From Longman Dictionary of Contemporary Englishsupplysup‧ply1 /səˈplaɪ/ ●●● S2 W2 noun (plural supplies) 1 amount available [countable]KEEP/STORE an amount of something that is available to be usedsupply of I’ve only got a week’s supply of tablets left.plentiful/abundant/adequate etc supply There was a plentiful supply of cheap labour. The nation’s fuel supplies will not last forever. To protect the food supply, the government ordered the slaughter of affected cattle. → money supply2 → supplies3 → gas/electricity/water etc supply4 act of supplying [uncountable]PROVIDE when you supply somethingsupply of/to The military government is trying to stop the supply of guns to the rebels.5 → supply ship/convoy/route etc → in short supply at short1COLLOCATIONSadjectivesa good supplyIn hot countries, always carry a good supply of water.a plentiful/abundant supply formal:There was a plentiful supply of books and magazines to read.an adequate supplyThe larger cities usually have more modern health facilities and an adequate supply of medicines.a constant/steady/regular supplyFor dairy farming, a constant supply of lush grass is essential.an endless/inexhaustible supply (=one that does not end, or seems not to end)He has an endless supply of jokes.a ready supply (=one that is easily available)The early settlers also found a ready supply of flints in the chalk cliffs.a small/limited supplyThere is a limited supply of land for building.a dwindling supply (=one that is getting smaller)We cannot rely on the dwindling supplies of crude oil and natural gas.a fresh supplyA fresh supply of fuel was needed.verbsuse up/exhaust a supplyThe diver had nearly used up his supply of oxygen.
Examples from the Corpussupply• Within a week, one and a half million men, with abundant supplies, were in position for a massed attack.• The size of a premium or discount for a currency depends on demand and supply in the forward market for it.• More donors are needed as blood supplies run low.• The patient suffered a sudden decrease in the blood supply to part of her brain.• The electricity supply is less reliable in mountainous areas of the country.• We have to find ways of providing an equitable supply of food that does not depend upon crude market forces.• Food supplies in the camp were already running out.• The nation's fuel supplies will not last forever.• The hospital keeps a large supply of blood for use in emergencies.• Joe kept records of his stills photography and checked through the medical supplies.• The steel industry depends on a regular supply of raw materials.• The supermarket donated a year's supply of groceries to one needy family.• First prize was a year's supply of baby food.• The two do not always go together and experts who combine the two are in short supply.• In the extreme case, the supply will depend exclusively on demand.• We need to improve the supply of food to the area affected by the floods.• In south Texas, the water supply is close to failing.• The drought is threatening the water supply in some areas.• During the drought some households had their water supply cut off.supply of• All the construction has created a plentiful supply of housing.• Blood clots can stop the supply of blood to the brain, causing a stroke.supply of/to• There is also to be an initiative towards regional disarmament and towards limiting future arms supplies to the region.• In Raynaud's disease, the blood supply to the fingers is faulty, leading to attacks of numbness and discomfort.• If key sections of the system crumble, Moran said, San Francisco would be left with a four-day supply of water.• An infinitely interest-elastic supply of money. 5.• Walrus tusks were essentially substitutes for ivory in territories remote from supplies of elephant tusks.• For centuries, infants provided the poliovirus a steady supply of hosts, and open sewers delivered the disease to them.• There are clear signs that supplies of fungi are now dwindling.• The interaction of the demand for, and the supply of yen will establish the dollar price of yen. supplysupply2 ●●● S3 W2 verb (supplied, supplying, supplies) [transitive] 1 PROVIDEto provide people with something that they need or want, especially regularly over a long period of time Paint for the project was supplied by the city.supply somebody with something An informer supplied the police with the names of those involved in the crime.supply something to somebody They were arrested for supplying drugs to street dealers.2 → be well/poorly/generously supplied with something→ See Verb table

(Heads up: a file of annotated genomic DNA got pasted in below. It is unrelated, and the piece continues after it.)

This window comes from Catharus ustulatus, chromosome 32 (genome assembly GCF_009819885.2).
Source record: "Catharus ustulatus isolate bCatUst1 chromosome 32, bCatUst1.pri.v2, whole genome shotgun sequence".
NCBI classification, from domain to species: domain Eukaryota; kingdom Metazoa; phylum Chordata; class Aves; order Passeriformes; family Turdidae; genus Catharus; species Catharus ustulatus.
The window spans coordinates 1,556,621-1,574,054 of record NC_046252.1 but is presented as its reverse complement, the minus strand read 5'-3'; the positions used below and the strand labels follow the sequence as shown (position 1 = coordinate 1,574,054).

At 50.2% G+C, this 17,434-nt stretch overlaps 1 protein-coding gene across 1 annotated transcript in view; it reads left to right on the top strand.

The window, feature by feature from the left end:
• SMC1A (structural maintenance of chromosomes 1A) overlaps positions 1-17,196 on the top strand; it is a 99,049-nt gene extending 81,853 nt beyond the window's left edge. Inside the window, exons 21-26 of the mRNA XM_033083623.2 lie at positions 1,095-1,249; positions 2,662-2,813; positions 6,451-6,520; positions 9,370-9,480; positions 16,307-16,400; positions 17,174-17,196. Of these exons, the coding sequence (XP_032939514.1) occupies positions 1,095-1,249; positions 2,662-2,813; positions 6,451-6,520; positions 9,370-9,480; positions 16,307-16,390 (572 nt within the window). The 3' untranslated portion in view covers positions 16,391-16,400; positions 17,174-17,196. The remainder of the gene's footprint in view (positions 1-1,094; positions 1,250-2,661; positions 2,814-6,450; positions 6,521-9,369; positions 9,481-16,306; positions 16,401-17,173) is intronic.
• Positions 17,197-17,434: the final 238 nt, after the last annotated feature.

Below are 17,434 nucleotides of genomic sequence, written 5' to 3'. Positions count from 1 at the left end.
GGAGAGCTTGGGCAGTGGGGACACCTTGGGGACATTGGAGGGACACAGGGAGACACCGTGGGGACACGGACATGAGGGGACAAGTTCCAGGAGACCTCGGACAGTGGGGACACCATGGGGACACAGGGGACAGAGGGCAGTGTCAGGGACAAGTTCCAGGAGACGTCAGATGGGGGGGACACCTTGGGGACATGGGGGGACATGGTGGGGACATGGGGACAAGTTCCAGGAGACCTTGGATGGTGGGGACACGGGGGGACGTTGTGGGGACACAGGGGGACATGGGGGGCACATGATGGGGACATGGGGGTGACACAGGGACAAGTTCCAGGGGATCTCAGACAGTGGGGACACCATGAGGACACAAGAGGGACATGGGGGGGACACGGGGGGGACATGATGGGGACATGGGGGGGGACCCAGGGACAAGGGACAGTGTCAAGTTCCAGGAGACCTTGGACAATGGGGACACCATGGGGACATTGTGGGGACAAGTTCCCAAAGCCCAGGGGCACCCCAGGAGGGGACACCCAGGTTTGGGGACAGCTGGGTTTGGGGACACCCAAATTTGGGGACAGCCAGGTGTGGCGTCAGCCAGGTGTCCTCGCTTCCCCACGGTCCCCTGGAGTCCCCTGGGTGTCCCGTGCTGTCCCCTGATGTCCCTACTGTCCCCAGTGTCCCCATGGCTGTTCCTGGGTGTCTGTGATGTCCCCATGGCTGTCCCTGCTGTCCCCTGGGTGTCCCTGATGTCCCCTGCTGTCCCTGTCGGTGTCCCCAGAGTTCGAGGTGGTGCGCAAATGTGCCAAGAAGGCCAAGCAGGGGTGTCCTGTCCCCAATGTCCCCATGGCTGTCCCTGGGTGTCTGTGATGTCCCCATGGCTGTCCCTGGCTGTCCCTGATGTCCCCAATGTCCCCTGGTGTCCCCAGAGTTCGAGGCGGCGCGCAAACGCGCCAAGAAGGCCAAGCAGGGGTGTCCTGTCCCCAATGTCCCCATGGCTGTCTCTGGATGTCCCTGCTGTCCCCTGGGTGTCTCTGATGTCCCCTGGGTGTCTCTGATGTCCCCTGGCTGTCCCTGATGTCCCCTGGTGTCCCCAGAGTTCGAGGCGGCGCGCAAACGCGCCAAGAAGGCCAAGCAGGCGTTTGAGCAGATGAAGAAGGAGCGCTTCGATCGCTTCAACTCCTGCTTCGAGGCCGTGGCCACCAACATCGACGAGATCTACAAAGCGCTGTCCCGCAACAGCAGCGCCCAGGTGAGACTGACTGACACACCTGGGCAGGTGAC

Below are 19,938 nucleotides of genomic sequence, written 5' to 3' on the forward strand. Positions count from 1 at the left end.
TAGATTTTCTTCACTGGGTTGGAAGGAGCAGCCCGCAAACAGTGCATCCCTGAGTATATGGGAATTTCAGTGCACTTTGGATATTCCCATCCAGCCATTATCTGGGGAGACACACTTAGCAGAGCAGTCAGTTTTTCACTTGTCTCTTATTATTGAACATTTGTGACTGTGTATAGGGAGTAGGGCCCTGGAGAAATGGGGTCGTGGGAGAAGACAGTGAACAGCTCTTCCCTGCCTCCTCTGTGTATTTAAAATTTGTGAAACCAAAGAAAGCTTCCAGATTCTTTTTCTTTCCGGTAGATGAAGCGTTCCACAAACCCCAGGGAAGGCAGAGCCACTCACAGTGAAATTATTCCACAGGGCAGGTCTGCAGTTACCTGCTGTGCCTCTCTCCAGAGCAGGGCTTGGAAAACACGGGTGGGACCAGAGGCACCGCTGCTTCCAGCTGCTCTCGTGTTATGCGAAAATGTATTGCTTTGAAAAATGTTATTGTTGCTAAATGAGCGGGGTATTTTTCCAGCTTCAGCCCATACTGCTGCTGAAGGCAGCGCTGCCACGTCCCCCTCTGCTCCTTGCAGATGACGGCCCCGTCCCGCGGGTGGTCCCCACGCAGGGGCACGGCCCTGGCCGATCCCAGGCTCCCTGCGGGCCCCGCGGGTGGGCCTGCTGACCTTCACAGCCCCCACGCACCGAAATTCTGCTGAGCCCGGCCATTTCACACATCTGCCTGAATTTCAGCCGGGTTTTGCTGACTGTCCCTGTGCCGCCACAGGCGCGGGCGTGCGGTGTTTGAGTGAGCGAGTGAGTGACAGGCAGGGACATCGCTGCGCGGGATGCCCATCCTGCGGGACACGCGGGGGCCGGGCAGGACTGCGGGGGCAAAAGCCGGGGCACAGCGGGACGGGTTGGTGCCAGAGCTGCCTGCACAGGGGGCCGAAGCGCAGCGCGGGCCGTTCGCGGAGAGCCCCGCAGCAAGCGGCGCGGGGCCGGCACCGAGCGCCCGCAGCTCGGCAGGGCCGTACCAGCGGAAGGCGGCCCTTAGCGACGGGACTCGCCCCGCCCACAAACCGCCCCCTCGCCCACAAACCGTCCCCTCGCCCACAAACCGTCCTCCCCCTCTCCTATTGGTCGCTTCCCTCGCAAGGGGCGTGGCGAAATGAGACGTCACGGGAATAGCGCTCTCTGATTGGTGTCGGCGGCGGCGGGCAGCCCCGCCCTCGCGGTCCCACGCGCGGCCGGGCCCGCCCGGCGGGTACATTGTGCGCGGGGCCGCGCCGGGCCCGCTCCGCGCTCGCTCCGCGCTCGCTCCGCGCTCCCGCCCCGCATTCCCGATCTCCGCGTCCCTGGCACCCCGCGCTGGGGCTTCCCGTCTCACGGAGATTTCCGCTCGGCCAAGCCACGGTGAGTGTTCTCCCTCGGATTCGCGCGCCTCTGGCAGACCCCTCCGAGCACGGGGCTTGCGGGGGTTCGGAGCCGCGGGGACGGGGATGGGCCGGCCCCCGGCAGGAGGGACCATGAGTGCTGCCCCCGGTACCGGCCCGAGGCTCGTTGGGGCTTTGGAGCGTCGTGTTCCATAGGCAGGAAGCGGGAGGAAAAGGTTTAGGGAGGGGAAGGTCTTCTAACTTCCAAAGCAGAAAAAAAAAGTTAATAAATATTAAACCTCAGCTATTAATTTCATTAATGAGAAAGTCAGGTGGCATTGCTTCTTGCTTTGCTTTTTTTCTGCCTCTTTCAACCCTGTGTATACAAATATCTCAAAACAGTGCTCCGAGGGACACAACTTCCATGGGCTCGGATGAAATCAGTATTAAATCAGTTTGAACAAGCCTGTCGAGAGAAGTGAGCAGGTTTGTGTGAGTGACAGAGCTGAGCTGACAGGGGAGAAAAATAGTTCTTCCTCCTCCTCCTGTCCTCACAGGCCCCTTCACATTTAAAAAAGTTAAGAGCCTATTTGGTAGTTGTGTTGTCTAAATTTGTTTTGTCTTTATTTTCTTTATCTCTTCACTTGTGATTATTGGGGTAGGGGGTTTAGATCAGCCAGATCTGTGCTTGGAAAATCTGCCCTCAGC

Examples from the Corpussupply• Johns notes that the strategy of substituting active for passive raises the problem of supplying a subject for the active clause.• The company supplies fish to local shops and restaurants.• Interspersed between tragic stories are a few songs supplying pointed but comic relief.• He wanted Frank and Raymo to be part of it and he supplied some operational details.• This also supplies the data for D2.• The US government was accused of supplying the rebels with arms and equipment.• To make life easier for the user a keyboard overlay is supplied which carries the various options.• A great range of waiting-rooms, offices, restaurants, baggage rooms, and a post office were supplied within.supply somebody with something• In the 1850s, Stanford started his business by supplying miners with shovels.From Longman Business Dictionarysupplysup‧ply1 /səˈplaɪ/ verb (past tense and past participle supplied) [transitive]1COMMERCEto provide goods or services to customers, especially regularly and over a long period of timeIn certain circumstances they will charge an additional amount when supplying agricultural goods and services.supply something to somebodyThe company supplies products and services to the energy industry.supply somebody with somethingThe computer giant has agreed to supply Mitsubishi with mainframe and minicomputers.2to give someone something they want or needSeveral pharmaceutical companies are supplyingadditional data and making recommendations on labeling.Financing was supplied by a syndicate of international banks.supply somebody with somethingAll employees were supplied with protective clothing.→ See Verb tablesupplysupply2 noun (plural supplies)1[countable]COMMERCEECONOMICS an amount of something that is available to be sold, bought, used etcThe quality of the locallabour supply has helped to keep his company growing.One-quarter of the nation’soil supply is shipped via the pipeline.Coal inventories at the end of March were 390,000 metric tons, a 14-day supply.During times of rapid growth demand for aircraft maintenance resources also tends to outstrip supply.2be in short supply if something is in short supply, very little of it is availablePricing information is in short supply because computer makers don’t like to talk about the latest trends.The building projects are behind schedule and construction materials in desperately short supply.3water/gas/electricity etc supply a system that provides water, gas etcThepublic water supply company said the charge was related to its environmental testing laboratory. → see also money supply4[uncountable]COMMERCE the act of supplying somethingsupply ofThere were some difficulties in the supply of raw materials.Origin supply2 (1300-1400) Old French soupleier, from Latin supplere “to fill up, supplement, supply”, from sub- “up” + plere “to fill”